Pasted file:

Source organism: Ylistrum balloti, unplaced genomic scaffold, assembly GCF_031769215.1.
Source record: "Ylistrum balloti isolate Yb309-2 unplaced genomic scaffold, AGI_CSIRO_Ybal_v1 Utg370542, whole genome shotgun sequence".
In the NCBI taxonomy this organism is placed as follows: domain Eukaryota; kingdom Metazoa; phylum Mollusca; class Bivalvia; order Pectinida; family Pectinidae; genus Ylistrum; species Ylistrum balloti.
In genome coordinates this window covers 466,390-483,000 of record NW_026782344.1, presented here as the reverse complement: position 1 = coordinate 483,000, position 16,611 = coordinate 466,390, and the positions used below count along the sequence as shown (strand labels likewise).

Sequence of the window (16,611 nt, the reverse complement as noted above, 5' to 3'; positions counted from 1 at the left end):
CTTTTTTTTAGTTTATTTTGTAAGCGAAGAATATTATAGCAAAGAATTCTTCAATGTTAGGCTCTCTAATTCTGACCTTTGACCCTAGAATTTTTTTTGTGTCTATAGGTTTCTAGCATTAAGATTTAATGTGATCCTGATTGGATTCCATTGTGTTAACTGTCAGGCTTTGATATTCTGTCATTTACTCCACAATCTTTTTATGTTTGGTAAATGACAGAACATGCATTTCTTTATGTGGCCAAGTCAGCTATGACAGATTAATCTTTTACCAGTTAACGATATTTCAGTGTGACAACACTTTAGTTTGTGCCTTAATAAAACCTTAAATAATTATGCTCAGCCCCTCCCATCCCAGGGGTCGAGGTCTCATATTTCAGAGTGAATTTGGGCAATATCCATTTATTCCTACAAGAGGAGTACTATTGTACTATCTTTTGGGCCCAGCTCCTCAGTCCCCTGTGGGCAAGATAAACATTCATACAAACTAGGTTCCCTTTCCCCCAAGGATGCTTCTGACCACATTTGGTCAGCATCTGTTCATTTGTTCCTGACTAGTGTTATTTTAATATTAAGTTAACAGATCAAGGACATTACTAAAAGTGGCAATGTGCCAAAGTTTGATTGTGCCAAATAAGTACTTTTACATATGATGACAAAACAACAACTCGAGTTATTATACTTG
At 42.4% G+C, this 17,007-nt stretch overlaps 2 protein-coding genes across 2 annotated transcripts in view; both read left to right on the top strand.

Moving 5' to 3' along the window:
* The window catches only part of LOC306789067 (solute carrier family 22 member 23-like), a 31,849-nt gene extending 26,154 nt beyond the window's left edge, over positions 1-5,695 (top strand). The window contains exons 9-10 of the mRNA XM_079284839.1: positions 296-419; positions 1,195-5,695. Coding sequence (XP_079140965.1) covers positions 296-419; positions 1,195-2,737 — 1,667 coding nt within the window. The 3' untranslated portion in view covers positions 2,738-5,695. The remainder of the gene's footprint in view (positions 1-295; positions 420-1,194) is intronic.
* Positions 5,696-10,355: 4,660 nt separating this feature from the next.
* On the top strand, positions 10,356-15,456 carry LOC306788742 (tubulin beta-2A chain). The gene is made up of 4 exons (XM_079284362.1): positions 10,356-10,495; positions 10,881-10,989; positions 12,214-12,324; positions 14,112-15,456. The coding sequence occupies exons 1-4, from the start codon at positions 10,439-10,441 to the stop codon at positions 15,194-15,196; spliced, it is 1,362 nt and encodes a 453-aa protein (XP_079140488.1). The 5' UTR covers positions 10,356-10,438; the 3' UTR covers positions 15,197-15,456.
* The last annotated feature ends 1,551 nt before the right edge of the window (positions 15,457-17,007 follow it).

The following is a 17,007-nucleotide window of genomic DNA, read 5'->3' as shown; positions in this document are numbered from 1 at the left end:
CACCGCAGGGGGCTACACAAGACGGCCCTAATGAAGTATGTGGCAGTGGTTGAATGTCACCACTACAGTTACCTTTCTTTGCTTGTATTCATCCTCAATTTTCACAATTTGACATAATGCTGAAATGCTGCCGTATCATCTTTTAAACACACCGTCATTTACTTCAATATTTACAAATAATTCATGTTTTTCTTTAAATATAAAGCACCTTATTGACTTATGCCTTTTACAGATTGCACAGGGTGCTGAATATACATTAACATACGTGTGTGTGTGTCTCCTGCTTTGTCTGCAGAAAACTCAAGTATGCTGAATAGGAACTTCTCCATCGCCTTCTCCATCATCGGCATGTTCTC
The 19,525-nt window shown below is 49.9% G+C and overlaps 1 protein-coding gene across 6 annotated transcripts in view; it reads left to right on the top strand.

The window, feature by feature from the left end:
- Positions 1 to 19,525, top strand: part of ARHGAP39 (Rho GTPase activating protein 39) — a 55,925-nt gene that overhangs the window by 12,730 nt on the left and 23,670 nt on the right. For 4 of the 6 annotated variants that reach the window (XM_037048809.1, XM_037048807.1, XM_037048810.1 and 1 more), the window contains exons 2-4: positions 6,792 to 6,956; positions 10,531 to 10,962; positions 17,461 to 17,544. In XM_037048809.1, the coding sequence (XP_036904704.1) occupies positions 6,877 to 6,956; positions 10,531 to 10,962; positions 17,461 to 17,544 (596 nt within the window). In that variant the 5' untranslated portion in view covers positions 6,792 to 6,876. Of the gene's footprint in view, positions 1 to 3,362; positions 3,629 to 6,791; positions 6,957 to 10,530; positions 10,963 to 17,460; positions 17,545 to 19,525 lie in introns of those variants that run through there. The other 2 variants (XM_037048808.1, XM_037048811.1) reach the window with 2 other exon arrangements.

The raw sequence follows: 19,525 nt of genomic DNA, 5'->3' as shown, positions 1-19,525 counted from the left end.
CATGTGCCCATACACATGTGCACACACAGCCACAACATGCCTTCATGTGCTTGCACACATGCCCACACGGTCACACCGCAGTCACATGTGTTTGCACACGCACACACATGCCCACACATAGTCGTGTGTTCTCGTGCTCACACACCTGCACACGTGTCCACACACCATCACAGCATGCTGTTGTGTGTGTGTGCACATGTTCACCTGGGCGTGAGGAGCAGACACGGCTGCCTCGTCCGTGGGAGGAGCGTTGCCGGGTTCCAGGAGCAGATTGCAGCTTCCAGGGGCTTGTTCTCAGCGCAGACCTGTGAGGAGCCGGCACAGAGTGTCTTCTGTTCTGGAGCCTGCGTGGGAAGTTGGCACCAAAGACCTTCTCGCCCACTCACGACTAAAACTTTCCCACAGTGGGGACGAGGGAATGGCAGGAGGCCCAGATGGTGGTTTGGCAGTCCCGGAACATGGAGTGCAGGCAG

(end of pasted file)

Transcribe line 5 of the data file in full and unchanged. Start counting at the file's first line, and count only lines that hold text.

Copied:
Sequence of the window (16,611 nt, the reverse complement as noted above, 5' to 3'; positions counted from 1 at the left end):